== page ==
New Poll Shows U.S. Adults Strongly Favor and Value New Medical Technologies in Their Doctor’s Office
ROCHESTER, N.Y. – Oct. 14, 2005 – A new Wall Street Journal Online/Harris Interactive Health-Care Poll shows that while only a minority of U.S. adults have experience with new medical technologies such as electronic medical records and digital imaging equipment in their doctor’s office, vast majorities are in favor of having their doctors adopt new technologies in their practices. Furthermore, a large number of adults believe new medical technologies will either reduce the costs of medical care or are worth the investment because they will improve the quality of care.
Below are the results of the online survey of 2,048 U.S. adults conducted by Harris Interactive? between Sept. 30 and Oct. 4, 2005 for The Wall Street Journal Online’s Health Industry Edition.
Experience with new medical technologies
Relatively small numbers of U.S. adults report that their doctor has ever used some new technologies for them or a member of their family during a doctor visit or to provide or discuss follow-up treatment. Specifically:
Sixteen percent (16%) report that their doctor has used an electronic medical record to capture their medical information.
Fourteen percent (14%) say their doctor has used a personal digital device like a Palm Pilot or a hand-held computer to record their information.
Eight percent (8%) report that their doctor has used e-mail to communicate directly with them or their family members, while an equal percentage reports that their doctor has used digital imaging equipment that allows the doctor to send pictures or other images via e-mail (8%).
Only five percent (5%) have experience with a home monitoring device that allowed them to send medical information – like blood pressure readings or blood tests – to their doctor’s office via the telephone or e-mail.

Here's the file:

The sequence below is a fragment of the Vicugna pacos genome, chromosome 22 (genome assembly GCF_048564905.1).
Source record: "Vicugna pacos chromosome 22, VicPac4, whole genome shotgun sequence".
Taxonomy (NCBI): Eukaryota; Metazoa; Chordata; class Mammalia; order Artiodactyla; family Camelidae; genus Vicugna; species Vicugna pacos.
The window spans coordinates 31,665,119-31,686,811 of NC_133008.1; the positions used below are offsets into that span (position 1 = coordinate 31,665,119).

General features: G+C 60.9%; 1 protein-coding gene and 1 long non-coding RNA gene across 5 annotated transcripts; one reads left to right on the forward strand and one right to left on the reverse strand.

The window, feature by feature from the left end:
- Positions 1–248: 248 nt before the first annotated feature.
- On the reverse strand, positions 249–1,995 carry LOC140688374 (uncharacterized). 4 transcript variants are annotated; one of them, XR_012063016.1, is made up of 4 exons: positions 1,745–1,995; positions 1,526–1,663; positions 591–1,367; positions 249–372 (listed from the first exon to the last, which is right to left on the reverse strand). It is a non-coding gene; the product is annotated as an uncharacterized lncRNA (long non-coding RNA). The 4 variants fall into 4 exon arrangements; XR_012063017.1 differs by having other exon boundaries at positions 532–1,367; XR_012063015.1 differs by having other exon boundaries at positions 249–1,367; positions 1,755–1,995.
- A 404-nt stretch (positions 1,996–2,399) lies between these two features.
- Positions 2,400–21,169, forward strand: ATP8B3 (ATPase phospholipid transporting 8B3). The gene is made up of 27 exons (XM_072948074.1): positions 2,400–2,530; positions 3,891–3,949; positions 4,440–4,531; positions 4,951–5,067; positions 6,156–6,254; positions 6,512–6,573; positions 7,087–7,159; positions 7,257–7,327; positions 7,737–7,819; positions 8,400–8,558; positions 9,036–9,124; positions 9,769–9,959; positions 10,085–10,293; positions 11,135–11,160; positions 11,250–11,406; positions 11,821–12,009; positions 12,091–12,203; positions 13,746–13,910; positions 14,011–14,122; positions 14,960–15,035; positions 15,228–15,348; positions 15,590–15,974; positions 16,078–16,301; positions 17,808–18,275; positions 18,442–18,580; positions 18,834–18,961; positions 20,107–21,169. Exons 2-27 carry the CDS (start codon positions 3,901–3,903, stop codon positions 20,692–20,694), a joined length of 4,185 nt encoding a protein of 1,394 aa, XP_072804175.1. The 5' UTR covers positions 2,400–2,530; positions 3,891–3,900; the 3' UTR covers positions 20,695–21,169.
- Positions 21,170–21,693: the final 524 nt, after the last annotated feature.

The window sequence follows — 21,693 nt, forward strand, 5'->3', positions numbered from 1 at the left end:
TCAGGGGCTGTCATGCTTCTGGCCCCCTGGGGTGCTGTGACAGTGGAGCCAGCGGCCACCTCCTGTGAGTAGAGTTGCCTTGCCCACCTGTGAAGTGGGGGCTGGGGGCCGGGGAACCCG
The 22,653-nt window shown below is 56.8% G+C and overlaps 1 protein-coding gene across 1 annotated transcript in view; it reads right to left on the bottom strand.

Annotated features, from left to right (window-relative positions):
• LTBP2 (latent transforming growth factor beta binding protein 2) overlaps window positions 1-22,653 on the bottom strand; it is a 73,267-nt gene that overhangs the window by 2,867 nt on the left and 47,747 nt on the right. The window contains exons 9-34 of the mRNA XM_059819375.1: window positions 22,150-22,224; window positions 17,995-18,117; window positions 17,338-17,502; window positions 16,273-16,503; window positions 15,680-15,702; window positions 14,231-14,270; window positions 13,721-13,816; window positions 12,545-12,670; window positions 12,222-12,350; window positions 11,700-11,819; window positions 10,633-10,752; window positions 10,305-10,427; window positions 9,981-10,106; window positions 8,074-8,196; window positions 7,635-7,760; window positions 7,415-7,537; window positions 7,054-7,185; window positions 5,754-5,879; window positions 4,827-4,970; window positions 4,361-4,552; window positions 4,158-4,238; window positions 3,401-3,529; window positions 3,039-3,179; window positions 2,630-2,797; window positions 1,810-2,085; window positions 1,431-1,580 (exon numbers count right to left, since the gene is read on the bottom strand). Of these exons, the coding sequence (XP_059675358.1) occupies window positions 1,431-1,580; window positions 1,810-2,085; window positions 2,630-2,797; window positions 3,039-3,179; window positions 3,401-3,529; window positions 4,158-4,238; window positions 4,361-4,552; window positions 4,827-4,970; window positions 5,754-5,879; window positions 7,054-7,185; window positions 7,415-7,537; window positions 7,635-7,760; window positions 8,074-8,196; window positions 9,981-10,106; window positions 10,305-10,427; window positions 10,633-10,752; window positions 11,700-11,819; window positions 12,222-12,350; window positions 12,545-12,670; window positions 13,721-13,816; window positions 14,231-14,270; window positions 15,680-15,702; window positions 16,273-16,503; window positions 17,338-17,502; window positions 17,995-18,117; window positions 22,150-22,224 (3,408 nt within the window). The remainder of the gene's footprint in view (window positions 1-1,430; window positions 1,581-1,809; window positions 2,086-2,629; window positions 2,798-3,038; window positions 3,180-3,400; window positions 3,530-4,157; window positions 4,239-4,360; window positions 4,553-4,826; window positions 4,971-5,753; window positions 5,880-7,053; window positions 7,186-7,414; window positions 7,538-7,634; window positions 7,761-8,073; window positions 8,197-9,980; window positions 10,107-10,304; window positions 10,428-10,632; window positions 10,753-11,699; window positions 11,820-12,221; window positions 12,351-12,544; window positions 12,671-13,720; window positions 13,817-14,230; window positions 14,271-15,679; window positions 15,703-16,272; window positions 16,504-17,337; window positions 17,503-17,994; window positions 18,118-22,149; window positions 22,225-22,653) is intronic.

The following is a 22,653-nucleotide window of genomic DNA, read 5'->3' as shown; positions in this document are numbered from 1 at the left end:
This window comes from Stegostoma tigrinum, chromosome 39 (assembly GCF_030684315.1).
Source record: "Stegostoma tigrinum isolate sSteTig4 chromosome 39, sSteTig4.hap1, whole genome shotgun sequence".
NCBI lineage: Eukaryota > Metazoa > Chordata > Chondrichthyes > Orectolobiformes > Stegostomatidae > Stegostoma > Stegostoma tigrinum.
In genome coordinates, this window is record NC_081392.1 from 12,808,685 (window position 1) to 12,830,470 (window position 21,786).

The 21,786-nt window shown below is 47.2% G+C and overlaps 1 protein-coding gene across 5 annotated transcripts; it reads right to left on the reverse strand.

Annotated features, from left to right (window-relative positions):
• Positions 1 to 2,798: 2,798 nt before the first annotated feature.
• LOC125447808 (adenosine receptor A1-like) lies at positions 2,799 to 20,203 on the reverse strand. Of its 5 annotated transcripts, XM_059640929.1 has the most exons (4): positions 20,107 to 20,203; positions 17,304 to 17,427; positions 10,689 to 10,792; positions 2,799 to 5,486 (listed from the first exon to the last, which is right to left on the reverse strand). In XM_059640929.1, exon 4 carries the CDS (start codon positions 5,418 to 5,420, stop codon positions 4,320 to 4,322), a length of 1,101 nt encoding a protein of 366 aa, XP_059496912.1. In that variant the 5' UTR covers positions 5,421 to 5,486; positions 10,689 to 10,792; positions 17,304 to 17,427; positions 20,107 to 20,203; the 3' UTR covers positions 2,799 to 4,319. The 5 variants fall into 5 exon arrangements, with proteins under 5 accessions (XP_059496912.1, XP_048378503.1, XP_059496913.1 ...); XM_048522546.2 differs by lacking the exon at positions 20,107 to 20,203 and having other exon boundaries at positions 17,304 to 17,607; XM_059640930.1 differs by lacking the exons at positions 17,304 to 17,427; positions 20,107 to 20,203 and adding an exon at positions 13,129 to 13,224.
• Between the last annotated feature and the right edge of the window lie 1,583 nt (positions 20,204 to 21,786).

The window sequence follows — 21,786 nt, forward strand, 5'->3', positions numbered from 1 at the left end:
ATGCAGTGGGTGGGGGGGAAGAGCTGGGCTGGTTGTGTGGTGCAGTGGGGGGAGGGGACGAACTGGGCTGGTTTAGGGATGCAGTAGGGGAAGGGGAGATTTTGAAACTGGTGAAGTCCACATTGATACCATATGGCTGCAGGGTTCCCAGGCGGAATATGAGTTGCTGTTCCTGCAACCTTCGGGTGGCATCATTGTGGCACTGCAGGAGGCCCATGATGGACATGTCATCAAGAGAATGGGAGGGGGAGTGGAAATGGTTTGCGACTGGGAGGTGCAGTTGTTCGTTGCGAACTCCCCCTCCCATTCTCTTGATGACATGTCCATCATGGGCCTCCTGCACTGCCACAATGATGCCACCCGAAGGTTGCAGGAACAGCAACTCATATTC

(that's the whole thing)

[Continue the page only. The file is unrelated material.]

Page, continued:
Support for the adoption of new medical technologies
Despite limited personal experience with these new medical technologies, at least three-quarters of adults strongly or somewhat favor having their doctor(s) use these types of new technologies when caring for them or their family members. Adults most strongly favor the use of home monitoring devices (83% strongly or somewhat favor), followed closely by e-mail for doctors and patients to communicate directly (81%), electronic medical records (78%), digital imaging equipment (78%) and personal digital devices to record information (75%).
Considerable support also exists for new technology being developed that uses internal imaging to capture characteristics of a human’s internal anatomy, such as veins in the palm of the hand, to confirm identity. About seven in 10 (71%) adults would strongly or somewhat favor using this type of technology to help protect patients’ medical records (i.e., to restrict release or use of medical records without such verification).
The value of new medical technologies